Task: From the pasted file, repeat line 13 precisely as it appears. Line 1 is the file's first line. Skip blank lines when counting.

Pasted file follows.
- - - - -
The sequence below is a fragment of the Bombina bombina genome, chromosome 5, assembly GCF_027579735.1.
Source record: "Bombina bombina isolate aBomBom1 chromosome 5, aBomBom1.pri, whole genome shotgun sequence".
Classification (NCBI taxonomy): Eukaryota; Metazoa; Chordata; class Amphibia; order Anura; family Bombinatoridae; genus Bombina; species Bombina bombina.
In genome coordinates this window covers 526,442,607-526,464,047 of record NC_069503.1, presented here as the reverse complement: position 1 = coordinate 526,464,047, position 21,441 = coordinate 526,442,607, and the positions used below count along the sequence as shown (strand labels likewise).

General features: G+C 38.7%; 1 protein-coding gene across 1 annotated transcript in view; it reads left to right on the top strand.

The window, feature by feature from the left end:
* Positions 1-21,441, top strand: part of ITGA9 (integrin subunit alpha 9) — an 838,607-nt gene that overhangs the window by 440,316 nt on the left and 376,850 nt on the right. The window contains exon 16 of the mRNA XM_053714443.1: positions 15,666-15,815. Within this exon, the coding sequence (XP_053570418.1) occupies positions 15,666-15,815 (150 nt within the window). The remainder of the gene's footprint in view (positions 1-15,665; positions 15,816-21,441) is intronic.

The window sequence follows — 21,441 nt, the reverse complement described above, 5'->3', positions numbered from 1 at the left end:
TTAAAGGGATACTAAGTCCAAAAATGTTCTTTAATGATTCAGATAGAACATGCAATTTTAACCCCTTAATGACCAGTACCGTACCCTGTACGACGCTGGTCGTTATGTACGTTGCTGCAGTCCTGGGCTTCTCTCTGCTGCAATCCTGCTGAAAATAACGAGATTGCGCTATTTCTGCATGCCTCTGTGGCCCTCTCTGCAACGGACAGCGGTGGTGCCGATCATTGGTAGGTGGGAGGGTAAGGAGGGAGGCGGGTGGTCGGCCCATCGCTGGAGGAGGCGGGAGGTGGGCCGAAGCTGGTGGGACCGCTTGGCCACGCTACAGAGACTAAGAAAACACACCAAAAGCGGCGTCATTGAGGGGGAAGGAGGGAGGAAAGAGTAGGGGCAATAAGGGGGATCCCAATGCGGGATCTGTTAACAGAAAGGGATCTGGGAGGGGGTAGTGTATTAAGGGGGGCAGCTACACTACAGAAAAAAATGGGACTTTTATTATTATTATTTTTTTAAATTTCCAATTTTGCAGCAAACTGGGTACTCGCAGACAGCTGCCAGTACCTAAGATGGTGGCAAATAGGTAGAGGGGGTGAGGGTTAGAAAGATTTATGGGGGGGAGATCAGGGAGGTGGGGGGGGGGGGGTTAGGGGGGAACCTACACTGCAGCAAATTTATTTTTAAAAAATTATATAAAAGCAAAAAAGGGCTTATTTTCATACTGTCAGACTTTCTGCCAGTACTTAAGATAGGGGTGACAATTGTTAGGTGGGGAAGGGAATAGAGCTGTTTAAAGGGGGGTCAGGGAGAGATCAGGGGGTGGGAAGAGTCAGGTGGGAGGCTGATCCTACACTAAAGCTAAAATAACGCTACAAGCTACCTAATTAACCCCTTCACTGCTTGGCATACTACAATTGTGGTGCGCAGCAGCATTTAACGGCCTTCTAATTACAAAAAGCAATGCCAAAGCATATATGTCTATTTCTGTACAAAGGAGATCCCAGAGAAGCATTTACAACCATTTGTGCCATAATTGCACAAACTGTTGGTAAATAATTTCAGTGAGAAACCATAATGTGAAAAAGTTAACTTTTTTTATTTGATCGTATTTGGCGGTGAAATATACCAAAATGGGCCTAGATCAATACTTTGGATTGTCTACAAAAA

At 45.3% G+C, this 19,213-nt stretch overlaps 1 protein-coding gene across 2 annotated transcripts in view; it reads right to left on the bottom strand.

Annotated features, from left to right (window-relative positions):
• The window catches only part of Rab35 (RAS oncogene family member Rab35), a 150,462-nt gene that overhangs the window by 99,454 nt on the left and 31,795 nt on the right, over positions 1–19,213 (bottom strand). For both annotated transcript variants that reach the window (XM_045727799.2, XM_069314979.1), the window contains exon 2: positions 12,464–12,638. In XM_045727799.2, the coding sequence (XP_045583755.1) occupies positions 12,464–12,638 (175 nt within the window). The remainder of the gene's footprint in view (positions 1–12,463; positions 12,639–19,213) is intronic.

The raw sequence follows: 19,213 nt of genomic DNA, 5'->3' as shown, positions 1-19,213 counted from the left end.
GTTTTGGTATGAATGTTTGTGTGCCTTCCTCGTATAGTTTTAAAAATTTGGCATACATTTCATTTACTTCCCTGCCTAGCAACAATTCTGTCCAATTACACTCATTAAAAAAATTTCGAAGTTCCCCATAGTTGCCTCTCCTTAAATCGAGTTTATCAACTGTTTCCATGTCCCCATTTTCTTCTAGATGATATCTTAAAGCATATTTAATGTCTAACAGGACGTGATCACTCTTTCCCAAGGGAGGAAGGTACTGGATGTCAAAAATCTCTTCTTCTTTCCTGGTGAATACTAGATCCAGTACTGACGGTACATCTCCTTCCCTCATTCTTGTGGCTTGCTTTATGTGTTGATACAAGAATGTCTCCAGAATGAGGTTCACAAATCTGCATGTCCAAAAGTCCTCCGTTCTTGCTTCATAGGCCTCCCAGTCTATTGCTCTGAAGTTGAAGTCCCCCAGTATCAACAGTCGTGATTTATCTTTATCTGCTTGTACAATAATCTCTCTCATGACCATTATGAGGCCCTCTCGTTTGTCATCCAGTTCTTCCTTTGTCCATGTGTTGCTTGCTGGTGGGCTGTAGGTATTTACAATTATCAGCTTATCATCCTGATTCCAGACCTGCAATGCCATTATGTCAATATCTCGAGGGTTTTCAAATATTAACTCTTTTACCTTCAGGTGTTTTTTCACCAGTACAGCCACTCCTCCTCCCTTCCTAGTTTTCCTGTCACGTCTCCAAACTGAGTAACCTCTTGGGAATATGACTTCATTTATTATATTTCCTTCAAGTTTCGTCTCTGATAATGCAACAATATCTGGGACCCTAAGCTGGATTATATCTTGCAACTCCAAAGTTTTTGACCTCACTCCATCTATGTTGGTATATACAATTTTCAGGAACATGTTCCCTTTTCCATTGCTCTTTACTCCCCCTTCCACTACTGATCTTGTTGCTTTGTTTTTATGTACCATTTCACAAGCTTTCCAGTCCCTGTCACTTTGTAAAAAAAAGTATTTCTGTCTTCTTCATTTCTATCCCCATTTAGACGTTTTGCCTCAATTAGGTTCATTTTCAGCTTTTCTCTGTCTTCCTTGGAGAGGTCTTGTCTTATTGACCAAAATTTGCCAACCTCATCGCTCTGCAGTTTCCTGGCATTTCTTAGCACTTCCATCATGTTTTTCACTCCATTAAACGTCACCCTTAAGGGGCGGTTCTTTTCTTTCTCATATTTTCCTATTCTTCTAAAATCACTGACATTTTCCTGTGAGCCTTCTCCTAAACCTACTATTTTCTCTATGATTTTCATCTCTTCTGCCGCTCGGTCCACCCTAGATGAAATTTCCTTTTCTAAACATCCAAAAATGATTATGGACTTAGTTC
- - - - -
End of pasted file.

The raw sequence follows: 19,213 nt of genomic DNA, 5'->3' as shown, positions 1-19,213 counted from the left end.